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language may refer to human (or natural) languages or computer (often programming) languages.

If you are looking for wiki pages in other languages, see:

Why marking up

Before you consider marking up your page with the appropriate language-tags, consider why you are marking up. Don't just mark up because you can markup.


When marking up a h-entry of a post with a lang attribute, you enable users of a reader to filter out a certain language they don't speak. Thus making it possible to follow a user only in a specific language you speak.

Pelle Wessman on chat: "on Twitter I often don't follow people that tweet too much in a language I don't understand and I hold back on tweeting in swedish because I know it might likewise annoy others"

Twitter does filter on language in Search, but not on the timeline.

Screen readers / text to speach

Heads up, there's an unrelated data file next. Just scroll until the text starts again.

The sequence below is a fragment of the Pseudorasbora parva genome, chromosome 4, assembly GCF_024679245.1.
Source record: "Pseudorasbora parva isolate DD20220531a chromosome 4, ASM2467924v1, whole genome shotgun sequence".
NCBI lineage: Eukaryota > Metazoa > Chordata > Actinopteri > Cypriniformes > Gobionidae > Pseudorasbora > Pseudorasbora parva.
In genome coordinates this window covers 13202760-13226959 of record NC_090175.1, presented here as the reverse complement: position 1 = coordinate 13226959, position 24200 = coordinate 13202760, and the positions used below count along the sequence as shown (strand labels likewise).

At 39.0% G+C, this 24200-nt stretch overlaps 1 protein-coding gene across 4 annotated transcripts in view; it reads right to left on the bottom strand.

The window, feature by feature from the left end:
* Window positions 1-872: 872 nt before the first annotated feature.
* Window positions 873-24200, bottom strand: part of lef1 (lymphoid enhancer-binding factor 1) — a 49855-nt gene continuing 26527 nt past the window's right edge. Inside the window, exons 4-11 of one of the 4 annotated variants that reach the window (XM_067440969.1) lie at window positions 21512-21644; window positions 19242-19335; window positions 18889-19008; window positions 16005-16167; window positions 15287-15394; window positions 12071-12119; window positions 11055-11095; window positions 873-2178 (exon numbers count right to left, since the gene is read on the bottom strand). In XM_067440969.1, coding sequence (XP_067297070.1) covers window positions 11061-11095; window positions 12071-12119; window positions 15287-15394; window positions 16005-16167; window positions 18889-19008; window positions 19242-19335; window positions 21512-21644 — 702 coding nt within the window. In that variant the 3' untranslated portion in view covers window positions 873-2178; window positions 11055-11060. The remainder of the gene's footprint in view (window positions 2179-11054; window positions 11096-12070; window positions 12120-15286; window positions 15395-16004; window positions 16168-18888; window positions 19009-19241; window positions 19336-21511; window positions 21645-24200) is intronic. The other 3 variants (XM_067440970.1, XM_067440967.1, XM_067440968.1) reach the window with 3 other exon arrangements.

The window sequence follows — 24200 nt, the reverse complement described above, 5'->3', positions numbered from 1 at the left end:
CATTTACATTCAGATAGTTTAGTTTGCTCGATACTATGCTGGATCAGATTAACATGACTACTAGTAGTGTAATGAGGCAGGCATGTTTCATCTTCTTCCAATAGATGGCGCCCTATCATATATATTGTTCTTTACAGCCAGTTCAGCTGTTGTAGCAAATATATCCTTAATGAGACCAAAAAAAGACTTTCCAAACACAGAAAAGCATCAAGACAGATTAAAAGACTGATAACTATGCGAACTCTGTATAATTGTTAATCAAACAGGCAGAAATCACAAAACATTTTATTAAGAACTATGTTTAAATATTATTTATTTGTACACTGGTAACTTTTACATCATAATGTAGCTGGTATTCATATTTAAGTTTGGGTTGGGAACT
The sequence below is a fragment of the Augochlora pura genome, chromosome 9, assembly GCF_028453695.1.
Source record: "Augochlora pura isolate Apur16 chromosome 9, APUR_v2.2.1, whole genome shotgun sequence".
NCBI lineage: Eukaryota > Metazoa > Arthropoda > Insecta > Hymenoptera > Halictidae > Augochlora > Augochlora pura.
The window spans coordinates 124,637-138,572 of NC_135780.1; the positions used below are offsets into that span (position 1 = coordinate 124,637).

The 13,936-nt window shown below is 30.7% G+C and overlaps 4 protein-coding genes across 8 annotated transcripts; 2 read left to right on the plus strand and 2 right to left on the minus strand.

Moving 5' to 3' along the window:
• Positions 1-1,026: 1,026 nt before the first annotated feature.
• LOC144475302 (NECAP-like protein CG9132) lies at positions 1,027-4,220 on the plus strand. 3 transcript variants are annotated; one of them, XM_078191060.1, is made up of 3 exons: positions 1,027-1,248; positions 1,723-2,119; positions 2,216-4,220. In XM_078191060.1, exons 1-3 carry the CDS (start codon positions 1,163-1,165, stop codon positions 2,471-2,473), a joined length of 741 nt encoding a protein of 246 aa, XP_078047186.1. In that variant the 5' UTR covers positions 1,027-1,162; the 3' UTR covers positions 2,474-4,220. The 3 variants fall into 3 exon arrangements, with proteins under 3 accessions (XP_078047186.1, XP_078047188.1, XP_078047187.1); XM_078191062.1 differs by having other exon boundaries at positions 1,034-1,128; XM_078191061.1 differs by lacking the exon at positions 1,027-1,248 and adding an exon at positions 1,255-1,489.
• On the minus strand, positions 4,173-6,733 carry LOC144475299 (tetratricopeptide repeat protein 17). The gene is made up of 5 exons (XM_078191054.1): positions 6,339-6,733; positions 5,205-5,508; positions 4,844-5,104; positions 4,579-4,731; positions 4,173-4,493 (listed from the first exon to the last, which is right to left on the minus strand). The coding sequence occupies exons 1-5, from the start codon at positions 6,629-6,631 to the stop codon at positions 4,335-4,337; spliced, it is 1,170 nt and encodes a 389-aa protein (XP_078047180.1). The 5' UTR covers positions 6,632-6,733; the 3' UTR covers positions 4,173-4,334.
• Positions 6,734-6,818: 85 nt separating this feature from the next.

When someone uses a screen reader, the marked up language can be used to select the right pronunciation rules.

  • This post by Sebastiaan Andeweg is a Dutch transcription of English and would thus be best marked up as 'nl', to guide screen readers toward the right pronunciation.
  • Martijn van der Ven used to mark up his name with lang="nl" to guide screen readers towards the right pronunciation of his name.


Translation software can translate certain posts or texts if it knows the language.

  • Most translation software can probably detect the language too?

How to mark up

You can specify the language of a HTML document, or a part of it, by using the lang="??" attribute, where ?? is the language-code for your language. For English, this is en, en-GB or en-US.

HTML also allows you to mark the language of the target of a hyperlink using the hreflang attribute.

HTML 5 has also introduced a translate attribute that allows you to specify that a piece of text ought to not be automatically translated.

  • There are thoughts on how to parse lang in Microformats.

Language detection

Christian Weiske uses language detection to automatically create the <html lang="??"> attribute for blog posts from the post's title.


Q: Why detect instead of adding manually?

  • Less tedious, less prone to errors

Q: Why detect yourself, if others can detect too?

  • Because sometimes they don't, but do things with the lang-attribute.
  • Detect once while publishing vs. detect again and again and again and again

See Also